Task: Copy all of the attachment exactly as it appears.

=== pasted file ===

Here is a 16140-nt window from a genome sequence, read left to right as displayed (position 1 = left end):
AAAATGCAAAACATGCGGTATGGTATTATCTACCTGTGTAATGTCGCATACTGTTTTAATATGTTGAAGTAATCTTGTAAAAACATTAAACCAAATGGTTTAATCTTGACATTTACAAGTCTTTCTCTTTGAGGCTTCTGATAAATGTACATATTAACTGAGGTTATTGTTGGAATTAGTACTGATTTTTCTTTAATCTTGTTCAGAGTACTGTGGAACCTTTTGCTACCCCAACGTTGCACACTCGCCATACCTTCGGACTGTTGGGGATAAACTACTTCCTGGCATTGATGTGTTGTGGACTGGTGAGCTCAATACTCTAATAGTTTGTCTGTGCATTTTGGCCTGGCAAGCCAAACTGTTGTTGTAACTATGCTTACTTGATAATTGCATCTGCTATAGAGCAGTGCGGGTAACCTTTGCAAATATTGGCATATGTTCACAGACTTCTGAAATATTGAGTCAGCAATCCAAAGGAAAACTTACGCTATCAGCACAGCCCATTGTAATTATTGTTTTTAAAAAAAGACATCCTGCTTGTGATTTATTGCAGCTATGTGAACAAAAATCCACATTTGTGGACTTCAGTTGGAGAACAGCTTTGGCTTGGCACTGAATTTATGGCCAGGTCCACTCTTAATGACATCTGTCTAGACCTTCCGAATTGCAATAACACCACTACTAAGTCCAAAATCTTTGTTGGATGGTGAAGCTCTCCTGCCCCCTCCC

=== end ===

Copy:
Here is a 16140-nt window from a genome sequence, read left to right as displayed (position 1 = left end):
AAAATGCAAAACATGCGGTATGGTATTATCTACCTGTGTAATGTCGCATACTGTTTTAATATGTTGAAGTAATCTTGTAAAAACATTAAACCAAATGGTTTAATCTTGACATTTACAAGTCTTTCTCTTTGAGGCTTCTGATAAATGTACATATTAACTGAGGTTATTGTTGGAATTAGTACTGATTTTTCTTTAATCTTGTTCAGAGTACTGTGGAACCTTTTGCTACCCCAACGTTGCACACTCGCCATACCTTCGGACTGTTGGGGATAAACTACTTCCTGGCATTGATGTGTTGTGGACTGGTGAGCTCAATACTCTAATAGTTTGTCTGTGCATTTTGGCCTGGCAAGCCAAACTGTTGTTGTAACTATGCTTACTTGATAATTGCATCTGCTATAGAGCAGTGCGGGTAACCTTTGCAAATATTGGCATATGTTCACAGACTTCTGAAATATTGAGTCAGCAATCCAAAGGAAAACTTACGCTATCAGCACAGCCCATTGTAATTATTGTTTTTAAAAAAAGACATCCTGCTTGTGATTTATTGCAGCTATGTGAACAAAAATCCACATTTGTGGACTTCAGTTGGAGAACAGCTTTGGCTTGGCACTGAATTTATGGCCAGGTCCACTCTTAATGACATCTGTCTAGACCTTCCGAATTGCAATAACACCACTACTAAGTCCAAAATCTTTGTTGGATGGTGAAGCTCTCCTGCCCCCTCCC